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The Episcopal church in the U.S. and the Philippines: A new covenant

The Episcopal church in the U.S. and the Philippines: A new covenant

The Episcopal News Service covered a historic signing of a concordat agreement between Presiding Bishop Michael Curry and Prime Bishop Renato Abibico, during Bishop Curry’s visit to Asia and southeast Asia:

The bishops signed the concordat, based in friendship, cooperation and mutual respect, during a Feb. 18 Eucharist at the Cathedral of St. Mary and St. John in Quezon City, a part of metro Manila. Clergy traveled in some cases more than 12 hours to witness the historic document’s signing. Curry made the Philippines his first of four stops on a tour of Asia and Southeast Asia that included Hong Kong, China and Taiwan.

The ENS story looks at the history behind what is termed a “companion agreement”:

The Episcopal Church established a missionary district in the Philippines in 1901, when the United States controlled the archipelago. In 1965, the church became a missionary diocese; and in 1990 the Episcopal Church of the Philippines became an autonomous province of the Anglican Communion. At the time of autonomy, the two churches established a covenant relationship, whereby the U.S.-based church continued to provide the Philippine church with 60 percent of its operating budget.

During a visit to the Philippine church’s national headquarters in a brand-new building on its 37-acre compound in Quezon City, which also includes Trinity University of Asia and St. Andrew’s Theological Seminary, the presiding bishop and his staff heard a presentation by Floyd Lalwet, the Philippine church’s provincial secretary, about its story from financial dependence to self-sufficiency.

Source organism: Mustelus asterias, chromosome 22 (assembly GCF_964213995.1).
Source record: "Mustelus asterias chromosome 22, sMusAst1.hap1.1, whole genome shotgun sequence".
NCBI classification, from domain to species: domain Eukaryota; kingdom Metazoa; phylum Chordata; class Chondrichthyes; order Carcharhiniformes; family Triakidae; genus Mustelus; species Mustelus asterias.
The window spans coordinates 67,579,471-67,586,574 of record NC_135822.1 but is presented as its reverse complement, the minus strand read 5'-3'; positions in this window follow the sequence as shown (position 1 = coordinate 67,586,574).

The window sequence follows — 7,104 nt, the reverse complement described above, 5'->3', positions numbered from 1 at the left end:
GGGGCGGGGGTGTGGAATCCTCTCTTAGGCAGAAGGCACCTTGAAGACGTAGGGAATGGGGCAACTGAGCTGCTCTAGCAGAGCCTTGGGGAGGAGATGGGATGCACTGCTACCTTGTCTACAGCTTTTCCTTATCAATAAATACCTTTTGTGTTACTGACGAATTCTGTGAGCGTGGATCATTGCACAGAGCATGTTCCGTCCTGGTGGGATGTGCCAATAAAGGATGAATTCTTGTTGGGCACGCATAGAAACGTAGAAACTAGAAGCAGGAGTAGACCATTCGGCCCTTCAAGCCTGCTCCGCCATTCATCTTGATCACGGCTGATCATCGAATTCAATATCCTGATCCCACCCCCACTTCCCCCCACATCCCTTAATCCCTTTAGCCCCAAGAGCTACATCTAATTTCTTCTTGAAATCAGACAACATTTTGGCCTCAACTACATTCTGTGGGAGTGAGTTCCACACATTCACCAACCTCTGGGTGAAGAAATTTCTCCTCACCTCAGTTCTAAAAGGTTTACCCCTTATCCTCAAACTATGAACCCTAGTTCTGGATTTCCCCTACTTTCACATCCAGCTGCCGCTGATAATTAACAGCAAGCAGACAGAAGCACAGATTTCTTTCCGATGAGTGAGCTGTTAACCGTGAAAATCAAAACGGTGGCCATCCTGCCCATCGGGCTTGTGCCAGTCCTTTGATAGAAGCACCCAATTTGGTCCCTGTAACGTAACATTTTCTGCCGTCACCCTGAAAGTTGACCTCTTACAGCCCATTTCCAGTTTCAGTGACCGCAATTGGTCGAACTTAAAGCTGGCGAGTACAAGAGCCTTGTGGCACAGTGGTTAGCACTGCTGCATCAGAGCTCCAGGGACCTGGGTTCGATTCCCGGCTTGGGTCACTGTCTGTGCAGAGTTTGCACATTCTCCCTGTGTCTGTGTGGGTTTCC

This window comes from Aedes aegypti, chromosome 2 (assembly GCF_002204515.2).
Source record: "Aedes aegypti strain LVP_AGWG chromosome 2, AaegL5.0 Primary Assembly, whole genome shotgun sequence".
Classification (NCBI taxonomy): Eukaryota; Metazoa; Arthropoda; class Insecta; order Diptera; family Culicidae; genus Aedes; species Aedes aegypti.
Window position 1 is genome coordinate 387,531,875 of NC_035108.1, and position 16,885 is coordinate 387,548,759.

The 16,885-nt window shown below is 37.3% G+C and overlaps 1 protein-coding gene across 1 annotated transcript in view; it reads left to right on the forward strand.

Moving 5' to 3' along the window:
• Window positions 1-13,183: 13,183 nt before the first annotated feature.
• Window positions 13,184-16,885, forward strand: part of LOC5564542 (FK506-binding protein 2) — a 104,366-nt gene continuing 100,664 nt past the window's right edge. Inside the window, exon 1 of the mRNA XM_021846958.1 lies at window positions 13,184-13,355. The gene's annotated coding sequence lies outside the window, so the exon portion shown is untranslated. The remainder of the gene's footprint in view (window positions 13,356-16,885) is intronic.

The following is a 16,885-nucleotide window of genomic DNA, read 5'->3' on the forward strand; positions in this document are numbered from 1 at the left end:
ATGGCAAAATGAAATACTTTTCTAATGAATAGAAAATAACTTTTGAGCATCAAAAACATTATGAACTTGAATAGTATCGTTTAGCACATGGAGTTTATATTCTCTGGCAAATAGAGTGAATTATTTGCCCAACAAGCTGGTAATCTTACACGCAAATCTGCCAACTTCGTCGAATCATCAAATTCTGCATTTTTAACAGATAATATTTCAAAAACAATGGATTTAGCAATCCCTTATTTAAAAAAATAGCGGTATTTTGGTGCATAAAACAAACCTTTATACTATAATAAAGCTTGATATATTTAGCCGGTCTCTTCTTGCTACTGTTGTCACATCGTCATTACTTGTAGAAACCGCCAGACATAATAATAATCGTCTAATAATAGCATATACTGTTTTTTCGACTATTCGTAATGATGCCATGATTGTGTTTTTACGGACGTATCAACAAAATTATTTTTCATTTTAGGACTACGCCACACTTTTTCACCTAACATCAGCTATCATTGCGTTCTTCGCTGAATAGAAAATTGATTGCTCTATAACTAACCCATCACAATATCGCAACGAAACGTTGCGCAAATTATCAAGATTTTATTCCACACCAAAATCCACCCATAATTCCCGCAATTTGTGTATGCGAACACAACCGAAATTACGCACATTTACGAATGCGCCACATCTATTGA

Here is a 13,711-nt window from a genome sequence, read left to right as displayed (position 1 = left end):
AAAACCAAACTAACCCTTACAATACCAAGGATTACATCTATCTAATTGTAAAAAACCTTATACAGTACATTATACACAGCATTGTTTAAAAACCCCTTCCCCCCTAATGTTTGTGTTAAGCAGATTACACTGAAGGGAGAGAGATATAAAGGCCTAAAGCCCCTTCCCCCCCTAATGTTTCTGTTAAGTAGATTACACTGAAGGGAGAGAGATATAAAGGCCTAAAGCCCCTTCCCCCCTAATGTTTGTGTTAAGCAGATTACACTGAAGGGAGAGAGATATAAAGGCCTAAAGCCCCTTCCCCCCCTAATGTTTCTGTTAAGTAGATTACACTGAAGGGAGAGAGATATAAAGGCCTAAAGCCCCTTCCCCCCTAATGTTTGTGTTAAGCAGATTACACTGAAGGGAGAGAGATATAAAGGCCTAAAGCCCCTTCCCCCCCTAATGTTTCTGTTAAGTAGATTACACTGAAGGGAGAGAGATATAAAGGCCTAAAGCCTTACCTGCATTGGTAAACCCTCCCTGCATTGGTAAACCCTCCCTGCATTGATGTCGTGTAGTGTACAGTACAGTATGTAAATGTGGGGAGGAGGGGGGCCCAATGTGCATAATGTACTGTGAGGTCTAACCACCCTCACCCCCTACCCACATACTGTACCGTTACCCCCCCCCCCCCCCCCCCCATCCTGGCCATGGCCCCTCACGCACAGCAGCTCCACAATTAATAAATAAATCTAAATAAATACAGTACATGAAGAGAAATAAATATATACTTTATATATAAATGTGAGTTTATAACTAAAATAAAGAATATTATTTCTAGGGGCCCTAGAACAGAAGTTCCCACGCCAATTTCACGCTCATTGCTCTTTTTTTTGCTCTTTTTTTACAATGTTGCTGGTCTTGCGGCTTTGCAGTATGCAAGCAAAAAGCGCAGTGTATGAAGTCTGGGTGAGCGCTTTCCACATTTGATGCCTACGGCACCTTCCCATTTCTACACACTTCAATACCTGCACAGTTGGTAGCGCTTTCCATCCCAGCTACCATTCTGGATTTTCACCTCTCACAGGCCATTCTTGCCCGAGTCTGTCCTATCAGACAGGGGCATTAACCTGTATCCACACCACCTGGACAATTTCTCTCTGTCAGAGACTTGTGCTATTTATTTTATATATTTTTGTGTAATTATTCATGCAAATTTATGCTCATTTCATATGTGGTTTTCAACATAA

Two years after becoming an independent province the Joint Committee on the Philippine Covenant in 1992 proposed a 15-year plan to gradually reduce the support from the Episcopal Church from $800,000 to $533,333 to $267,667 over five-year intervals.

In 2004, a year after the Philippine church ran its highest-ever budget deficit, its leadership, by then worried for the church’s survival, contemplated asking the Episcopal Church for a three-year extension. After heated debate, however, the church reversed course and decided rather than prolong its dependence, it would become independent on Jan. 1, 2005, two years before the agreement expired, explained Lalwet.

“It took the leadership to change its thinking,” he said, adding that in 2005, after implementing the church ended the year with a $60,000 surplus.

The Philippine Church has become an independent, self-sustaining church in many ways, with plans to build a new hospital and seminary, and its own prayer book:

…during the church’s centennial celebration, it introduced its version of the Book of Common Prayer, which was revised in 2014 and is now in the process of being translated into four languages.

Increasingly the church reflects the “culture of the people,” said [the Rev. Thomas Maddela, registrar and liturgics professor at the current seminary, St. Andrew’s] Maddela, in an interview with ENS outside the cathedral.

Read the entire story here.

Image from ENS site. Caption: Episcopal Church of the Philippines Prime Bishop Renato Abibico and Episcopal Church Presiding Bishop Michael Curry signed the concordat agreement on Feb. 18 during a Eucharist at the Cathedral of St. Mary and St. John in Quezon City. Photo: Lynette Wilson/Episcopal News Service

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